Our first evening in Macau, we were still getting our bearings and didn’t want to head across the bridge into Macau proper – it’s a pricey cab trip and the buses had all but stopped by the time we found our hotel – so we wandered around the trendy/tourist area on the mainland side of Macau (the city itself is an island). The restaurant we finally decided on was tucked away in the back streets, but was said to be a bastion of traditional dishes according to the Lonely Planet we had with us, so we stopped it. There were famillies tucking into various dishes, so it seemed good to us. We immediately ordered a bottle of green wine (see note at the end for more on this) and perused the menu, ordering a bunch of dishes and waiting to see what we got.
Delicious fresh baked bread quickly arrived to help us await our orders. First up was the goat cheese – salty, but tasty. They apparently make it themselves here. There was a fair amount of the cheese, and this dish didn’t end up getting finished until the end of the meal. Too much food!
The cheese was shortly followed by the green soup (caldo verde). This is a very traditional dish here and can be found at almost any Macanese/Portuguese restaurant. I have to say we were less than impressed overall. I’m sure it was done well, but an oily-creamy broth with cooked green leafy vegetables and a piece of sausage in it just doesn’t hold as much sway when I see what else is done here. I understand it’s traditional, and it seemed to be quite popular, but this was the first and last time we ordered it. It wasn’t unpleasant, it was just very plain. It did make a nice dip for the bread, though.
Next came pasteis de bacalhau – fried cod balls. These were very tasty – cod is a specialty here and they do wonderful things with it. Freshly fried with lots of fish, these did not last very long on the table. No spices were used, but they weren’t needed – the cod is nice here. Not full of rich flavours, but it’s better than the tasteless whitefish you get in some places in Asia.
We were starting to feel a little full when the gargantuan dish of acorda de marisco arrived. This dish, whose translation I forget exactly, consists of seafood (and lots of it!), sauce, olives, mashed bread, and a raw egg on top to, well, top it all off. I think it might be giant bread seafood casserole, though it tasted like seafood stuffing. This dish is a meal for two by itself; being made of bread, it fills you right up without any need for soup or cheese or fried fish beforehand. It was a delight to eat, we were just so full by the end that we couldn’t even finish the entire thing. The sauce is a cream sauce and is mostly cooked into the bread – there’s no liquid in the dish at all. Again, not a lot of strong spicing (to my memory), but it didn’t need it. Everything this dish required was already in it. This was a traditional dish I could stand behind. Unfortunately, we had a lot to try and only a little time, so we never got to order this dish again, but I still think of it as my favourite Portuguese dish in Macau.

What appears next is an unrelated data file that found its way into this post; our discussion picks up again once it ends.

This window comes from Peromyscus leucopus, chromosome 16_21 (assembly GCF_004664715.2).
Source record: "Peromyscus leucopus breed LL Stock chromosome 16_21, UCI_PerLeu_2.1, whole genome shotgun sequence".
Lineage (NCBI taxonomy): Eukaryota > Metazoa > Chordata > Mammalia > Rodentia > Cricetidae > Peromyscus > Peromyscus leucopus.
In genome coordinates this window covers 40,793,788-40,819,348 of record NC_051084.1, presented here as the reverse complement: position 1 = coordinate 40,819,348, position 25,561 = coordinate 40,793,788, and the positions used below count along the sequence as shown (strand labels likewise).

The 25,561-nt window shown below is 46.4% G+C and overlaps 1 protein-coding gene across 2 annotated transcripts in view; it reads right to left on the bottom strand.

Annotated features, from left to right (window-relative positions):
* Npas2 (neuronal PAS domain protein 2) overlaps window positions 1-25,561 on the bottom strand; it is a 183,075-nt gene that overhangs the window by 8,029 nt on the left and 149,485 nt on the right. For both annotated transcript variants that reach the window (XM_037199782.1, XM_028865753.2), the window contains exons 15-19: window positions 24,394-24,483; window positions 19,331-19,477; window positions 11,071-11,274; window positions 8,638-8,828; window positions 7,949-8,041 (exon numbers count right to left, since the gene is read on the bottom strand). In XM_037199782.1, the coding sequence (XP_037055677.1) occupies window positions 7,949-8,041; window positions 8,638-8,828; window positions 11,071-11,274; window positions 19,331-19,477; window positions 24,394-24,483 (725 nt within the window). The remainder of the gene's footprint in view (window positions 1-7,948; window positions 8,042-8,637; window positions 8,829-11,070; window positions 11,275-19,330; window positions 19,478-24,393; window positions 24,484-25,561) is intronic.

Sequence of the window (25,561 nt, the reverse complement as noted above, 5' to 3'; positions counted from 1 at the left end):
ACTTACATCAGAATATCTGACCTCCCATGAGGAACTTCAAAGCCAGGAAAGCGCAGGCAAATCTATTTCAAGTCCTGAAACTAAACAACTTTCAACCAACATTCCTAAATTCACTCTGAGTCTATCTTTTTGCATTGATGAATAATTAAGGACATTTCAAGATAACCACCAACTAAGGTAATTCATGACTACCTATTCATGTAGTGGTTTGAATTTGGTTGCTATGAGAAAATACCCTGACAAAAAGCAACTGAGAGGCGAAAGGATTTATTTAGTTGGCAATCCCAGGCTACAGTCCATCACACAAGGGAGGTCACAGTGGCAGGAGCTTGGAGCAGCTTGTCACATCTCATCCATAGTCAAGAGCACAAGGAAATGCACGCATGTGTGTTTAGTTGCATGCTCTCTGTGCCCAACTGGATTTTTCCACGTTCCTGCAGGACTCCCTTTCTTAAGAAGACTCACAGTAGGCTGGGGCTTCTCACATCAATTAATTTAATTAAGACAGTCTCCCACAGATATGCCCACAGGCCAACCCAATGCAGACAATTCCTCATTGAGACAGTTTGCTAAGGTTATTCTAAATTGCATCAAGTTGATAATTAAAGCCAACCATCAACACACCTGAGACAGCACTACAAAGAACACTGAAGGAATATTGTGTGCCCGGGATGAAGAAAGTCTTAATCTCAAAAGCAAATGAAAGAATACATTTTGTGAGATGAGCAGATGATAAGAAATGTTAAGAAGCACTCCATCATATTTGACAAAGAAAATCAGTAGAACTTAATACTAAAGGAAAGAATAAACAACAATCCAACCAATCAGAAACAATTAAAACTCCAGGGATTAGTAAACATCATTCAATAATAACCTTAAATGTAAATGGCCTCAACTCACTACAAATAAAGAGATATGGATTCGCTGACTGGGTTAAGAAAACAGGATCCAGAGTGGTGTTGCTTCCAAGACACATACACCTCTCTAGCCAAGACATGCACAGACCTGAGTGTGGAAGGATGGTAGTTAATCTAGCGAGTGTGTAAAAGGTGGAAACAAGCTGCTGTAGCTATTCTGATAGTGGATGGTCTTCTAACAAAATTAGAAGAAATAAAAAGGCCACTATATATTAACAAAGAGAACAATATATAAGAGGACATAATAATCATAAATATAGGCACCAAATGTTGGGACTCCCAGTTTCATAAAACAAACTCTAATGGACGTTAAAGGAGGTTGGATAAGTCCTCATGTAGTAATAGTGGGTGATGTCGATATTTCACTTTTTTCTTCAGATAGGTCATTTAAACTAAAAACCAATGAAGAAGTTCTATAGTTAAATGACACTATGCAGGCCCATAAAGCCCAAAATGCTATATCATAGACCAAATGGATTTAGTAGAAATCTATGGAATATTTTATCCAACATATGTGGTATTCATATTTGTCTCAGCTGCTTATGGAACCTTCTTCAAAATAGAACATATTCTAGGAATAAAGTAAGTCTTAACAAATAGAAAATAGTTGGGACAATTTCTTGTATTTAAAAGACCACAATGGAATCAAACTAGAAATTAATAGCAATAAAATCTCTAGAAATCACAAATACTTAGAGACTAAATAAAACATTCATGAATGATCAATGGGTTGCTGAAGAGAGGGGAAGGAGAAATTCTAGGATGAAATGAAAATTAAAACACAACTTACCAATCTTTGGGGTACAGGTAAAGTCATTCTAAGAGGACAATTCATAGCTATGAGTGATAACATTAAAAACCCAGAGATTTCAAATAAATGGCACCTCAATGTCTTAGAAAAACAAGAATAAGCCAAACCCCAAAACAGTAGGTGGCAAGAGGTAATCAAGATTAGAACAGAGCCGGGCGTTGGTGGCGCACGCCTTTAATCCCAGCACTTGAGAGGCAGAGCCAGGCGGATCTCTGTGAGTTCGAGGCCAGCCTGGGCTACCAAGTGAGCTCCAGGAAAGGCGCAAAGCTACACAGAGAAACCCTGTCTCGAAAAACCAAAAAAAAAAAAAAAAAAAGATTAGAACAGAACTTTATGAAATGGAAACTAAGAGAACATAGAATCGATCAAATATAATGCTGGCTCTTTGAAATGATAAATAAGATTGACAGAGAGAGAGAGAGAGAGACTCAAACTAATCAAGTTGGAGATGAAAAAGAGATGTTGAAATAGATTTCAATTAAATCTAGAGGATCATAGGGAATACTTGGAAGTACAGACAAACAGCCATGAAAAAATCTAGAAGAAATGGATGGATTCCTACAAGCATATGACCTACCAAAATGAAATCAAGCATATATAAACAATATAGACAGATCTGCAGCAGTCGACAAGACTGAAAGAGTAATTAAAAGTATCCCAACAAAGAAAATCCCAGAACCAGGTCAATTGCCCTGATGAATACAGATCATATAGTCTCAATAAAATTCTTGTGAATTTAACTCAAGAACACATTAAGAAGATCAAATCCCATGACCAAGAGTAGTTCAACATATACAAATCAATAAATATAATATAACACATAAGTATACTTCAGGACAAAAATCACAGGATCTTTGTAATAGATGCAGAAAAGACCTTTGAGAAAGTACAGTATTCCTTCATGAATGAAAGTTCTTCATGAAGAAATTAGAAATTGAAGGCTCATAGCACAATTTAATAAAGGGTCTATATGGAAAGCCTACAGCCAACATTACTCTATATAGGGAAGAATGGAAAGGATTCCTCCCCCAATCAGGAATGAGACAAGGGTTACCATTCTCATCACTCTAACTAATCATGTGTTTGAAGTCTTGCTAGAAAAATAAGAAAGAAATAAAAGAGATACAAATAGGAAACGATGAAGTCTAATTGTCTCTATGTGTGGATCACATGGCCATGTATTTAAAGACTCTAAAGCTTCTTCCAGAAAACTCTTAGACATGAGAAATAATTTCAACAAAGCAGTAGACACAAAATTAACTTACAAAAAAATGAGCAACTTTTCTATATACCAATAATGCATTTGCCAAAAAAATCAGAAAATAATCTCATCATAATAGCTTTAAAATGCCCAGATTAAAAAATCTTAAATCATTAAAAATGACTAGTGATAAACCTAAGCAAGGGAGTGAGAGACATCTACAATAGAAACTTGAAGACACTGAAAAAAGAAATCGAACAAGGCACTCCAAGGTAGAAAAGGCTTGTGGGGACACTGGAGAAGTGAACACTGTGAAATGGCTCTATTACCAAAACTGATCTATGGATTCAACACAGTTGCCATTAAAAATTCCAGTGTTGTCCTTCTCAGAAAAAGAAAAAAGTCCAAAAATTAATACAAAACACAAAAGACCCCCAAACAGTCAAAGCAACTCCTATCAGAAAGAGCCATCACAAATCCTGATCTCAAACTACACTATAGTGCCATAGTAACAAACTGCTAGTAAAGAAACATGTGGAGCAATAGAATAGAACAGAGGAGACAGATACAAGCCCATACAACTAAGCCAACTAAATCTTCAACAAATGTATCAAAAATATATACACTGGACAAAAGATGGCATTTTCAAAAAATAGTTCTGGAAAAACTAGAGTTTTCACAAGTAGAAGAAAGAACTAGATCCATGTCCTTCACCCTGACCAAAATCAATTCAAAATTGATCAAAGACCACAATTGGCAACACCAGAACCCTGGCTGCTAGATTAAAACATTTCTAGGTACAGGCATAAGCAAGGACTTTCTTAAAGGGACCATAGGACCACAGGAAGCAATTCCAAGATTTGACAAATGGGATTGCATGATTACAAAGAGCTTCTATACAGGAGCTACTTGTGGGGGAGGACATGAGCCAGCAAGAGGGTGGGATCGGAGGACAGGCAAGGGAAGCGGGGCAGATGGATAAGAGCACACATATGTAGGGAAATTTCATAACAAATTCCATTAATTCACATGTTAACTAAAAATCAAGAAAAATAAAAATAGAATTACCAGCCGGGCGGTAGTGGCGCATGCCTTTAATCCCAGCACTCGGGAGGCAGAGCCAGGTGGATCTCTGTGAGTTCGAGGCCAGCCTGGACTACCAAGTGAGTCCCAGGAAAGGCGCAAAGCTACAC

One of the best reasons for visiting Macau is the plethora of good wine. A steady stream of Portuguese wine makes its way into this city and into the tummies of residents and visitors. Nowadays, there’s a large selection of wines from all over the world in the grocery stores, but almost every restaurant has, in addition to these international vintages, what’s known as green wine (vino verde – it’s in the goat cheese picture). I’d heard of it before coming here, but I’d never had the opportunity to try it. It’s not actually green (as I had secretly hoped) – more of a pale straw yellow, though sometimes it’s put in a very slightly bluish bottle. I’m sure this is to enhance the green image.
The taste is quite fresh and light – if I remember correctly, it’s not typically aged a lot. It’s wonderful in the Macau summer heat to sit down with a bottle of this stuff. It’s truly delicious and it goes well with a lot of the food served here – no new flavour creations, but nothing unpleasant. We drank a fair amount without food, though. Of course, there are bottles for all price ranges – from a few dollars to hundreds of dollars – though oddly enough, we had to go to a specialty/tourist store – the local grocery store had lots of international wines, but nothing that you drank locally. Everything was from France and the US and so on. Weird. Regardless of what is at the grocery store, if you find yourself in Macau, you must absolutely have a bottle or three on a hot afternoon. It wouldn’t be Macanese to skip this nectar.